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Don’t Want to Live your Life Counting on an Impeachment Fantasy

Donald Trump VictoryNow that the electoral college fantasies are receding in our rear-view mirrors, the next stop on the fantasy tour is impeachment.  While Robert Kuttner in a HuffPo piece (Impeaching Trump) rightly calls the EC fantasies and other potential ways to thwart a Trump presidency, “magical thinking,” he then engages in some of his own regarding impeachment.

He correctly notes:

There is only one constitutional way to remove a president, and that is via impeachment.

However, from there it is all down hill in my opinion:

What’s needed is a citizens’ impeachment inquiry, to begin on Trump’s first day in office.

The inquiry should keep a running dossier, and forward updates at least weekly to the House Judiciary Committee. There will be no lack of evidence.

The materials should be made public via a website. The inquiry should be conducted by a distinguished panel whose high-mindedness and credentials are, well, unimpeachable.

There needs to be a parallel public campaign, pressing for an official investigation. For those appalled by Trump, who wonder where to focus their efforts, here is something concrete―and more realistic than it may seem.

Trump has already committed grave misdeeds of the kind that the Constitutional founders described as high crimes and misdemeanors. With his commingling of his official duties and his personal enrichment, Trump will be in violation of the Emoluments Clause of the Constitution, which unambiguously prohibits any person holding public office from profiting from gifts or financial benefits from “any king, prince or Foreign state.”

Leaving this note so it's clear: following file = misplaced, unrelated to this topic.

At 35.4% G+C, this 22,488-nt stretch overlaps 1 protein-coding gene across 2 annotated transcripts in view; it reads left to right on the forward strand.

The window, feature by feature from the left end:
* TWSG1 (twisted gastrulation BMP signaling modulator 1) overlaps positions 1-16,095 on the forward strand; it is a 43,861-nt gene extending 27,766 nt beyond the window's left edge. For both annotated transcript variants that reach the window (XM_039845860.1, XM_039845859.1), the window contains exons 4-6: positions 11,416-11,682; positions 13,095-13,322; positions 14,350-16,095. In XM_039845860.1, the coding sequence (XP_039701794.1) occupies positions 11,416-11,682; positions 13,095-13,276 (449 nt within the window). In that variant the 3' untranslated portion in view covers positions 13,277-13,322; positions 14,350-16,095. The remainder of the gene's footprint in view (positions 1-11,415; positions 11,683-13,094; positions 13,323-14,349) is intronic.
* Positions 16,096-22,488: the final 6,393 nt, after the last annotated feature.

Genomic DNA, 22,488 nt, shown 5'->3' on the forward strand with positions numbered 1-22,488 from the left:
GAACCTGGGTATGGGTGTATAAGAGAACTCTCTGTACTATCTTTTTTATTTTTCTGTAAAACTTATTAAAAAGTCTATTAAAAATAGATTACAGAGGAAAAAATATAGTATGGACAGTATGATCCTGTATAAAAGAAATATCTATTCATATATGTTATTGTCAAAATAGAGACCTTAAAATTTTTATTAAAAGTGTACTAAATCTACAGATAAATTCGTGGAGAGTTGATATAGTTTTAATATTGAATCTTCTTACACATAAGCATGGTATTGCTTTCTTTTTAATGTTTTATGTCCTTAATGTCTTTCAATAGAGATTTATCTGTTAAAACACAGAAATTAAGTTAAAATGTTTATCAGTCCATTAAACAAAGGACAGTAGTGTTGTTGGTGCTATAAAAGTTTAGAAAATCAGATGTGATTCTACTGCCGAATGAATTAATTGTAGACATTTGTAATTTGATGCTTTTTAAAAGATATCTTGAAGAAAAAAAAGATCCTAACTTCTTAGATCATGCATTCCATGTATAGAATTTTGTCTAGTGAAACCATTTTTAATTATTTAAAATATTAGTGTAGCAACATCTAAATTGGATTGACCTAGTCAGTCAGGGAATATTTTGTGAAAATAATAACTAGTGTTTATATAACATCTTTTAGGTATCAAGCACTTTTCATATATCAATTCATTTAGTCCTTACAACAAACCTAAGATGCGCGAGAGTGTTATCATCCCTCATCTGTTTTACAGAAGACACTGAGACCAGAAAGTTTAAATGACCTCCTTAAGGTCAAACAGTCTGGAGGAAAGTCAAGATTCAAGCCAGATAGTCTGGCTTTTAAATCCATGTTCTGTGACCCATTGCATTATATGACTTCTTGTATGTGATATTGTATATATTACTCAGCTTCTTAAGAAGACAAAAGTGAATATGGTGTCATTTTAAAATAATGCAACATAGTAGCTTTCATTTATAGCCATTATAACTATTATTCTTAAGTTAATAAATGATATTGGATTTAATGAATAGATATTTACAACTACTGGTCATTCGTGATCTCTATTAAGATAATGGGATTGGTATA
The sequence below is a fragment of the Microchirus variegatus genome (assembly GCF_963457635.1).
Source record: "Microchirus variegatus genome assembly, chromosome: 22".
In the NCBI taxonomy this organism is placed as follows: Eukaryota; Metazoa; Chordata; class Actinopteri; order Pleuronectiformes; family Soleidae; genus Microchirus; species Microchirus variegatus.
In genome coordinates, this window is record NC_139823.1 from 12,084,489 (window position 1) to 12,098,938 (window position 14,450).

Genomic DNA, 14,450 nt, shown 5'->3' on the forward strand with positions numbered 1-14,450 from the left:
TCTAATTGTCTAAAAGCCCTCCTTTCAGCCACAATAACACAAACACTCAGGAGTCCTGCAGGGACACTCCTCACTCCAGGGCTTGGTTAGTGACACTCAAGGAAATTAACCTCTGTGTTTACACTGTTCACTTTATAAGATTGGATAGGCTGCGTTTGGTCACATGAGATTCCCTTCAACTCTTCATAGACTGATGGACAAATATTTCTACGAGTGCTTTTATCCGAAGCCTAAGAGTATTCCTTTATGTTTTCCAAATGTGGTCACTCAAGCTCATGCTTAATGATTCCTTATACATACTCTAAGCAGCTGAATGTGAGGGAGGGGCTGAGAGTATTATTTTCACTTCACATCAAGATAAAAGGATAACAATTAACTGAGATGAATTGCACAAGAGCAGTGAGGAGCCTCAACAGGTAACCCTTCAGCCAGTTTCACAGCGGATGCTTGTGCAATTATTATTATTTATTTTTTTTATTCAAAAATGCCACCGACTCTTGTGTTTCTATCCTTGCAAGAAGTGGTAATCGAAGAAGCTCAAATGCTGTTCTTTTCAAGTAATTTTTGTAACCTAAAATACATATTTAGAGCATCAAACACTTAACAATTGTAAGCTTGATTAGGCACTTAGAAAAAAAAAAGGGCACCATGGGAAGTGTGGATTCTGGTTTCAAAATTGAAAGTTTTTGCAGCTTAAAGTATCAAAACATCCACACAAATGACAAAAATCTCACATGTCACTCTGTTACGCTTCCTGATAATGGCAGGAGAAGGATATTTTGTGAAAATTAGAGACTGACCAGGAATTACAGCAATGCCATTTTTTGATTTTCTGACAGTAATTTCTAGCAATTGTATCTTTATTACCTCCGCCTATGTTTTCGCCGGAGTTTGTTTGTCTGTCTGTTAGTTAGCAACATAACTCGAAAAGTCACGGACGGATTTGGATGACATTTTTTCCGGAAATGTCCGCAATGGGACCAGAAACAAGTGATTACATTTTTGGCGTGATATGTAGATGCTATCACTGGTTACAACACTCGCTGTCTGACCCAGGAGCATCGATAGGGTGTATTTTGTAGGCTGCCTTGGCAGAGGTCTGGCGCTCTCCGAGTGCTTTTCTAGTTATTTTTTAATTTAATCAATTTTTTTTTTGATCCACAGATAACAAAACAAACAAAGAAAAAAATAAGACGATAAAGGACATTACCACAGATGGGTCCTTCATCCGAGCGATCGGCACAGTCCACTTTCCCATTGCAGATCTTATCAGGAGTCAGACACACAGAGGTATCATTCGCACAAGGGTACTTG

I am not opposed to attempts to act as a watchdog over the actions of a Trump administration, although a “citizens’ impeachment inquiry” strikes me as a bit grandiose, if not pompous.  Beyond that, however, while some may think that “Trump has already committed grave misdeeds of the kind that the Constitutional founders described as high crimes and misdemeanors,” the constitutional truth is that only one body has the authority to make that assessment:  the US House of Representatives, and they are in no mood to investigate Trump.

It is, to put it mildly, highly unlikely that a Republican controlled Congress is going to find a Republican President guilty of “high crimes and misdemeanors” based on information that we currently have.  Keep in mind that President Clinton was impeached by a Republican House and Nixon would have been impeached (had he not resigned) by a Democratically controlled House.

I am not saying that impeachment is impossible (although one has to admit it is rather improbable), but I would note specifically that arguments such as Kuttner’s (and I have seen others) assume that Trump has more or less already engaged in impeachable activities (e.g., “In his dalliance with Vladimir Putin, Trump’s actions are skirting treason”), not necessarily looking to potential future events (although they tend to assume those as well).  Here’s the problem:  the only people who have convinced themselves that Trump is corrupt and ripe for impeachment are the same people who voted against him. Shockingly, many of those individuals think that Trump will be a disaster and are predisposed to be incredibly critical of his every action.  Such persons cannot understand, in many cases, how Trump won the election in the first place and assume (incorrectly) that the more Trump is exposed to the spotlight, the more obvious his flaws will be to everyone (while this may yet prove to be the case, it has not in the short run-or, for that matter, over the course of a lengthy campaign).  It was that type of flawed thinking that allowed some to convince themselves of that the “Hamilton electors” would “save us” from Trump.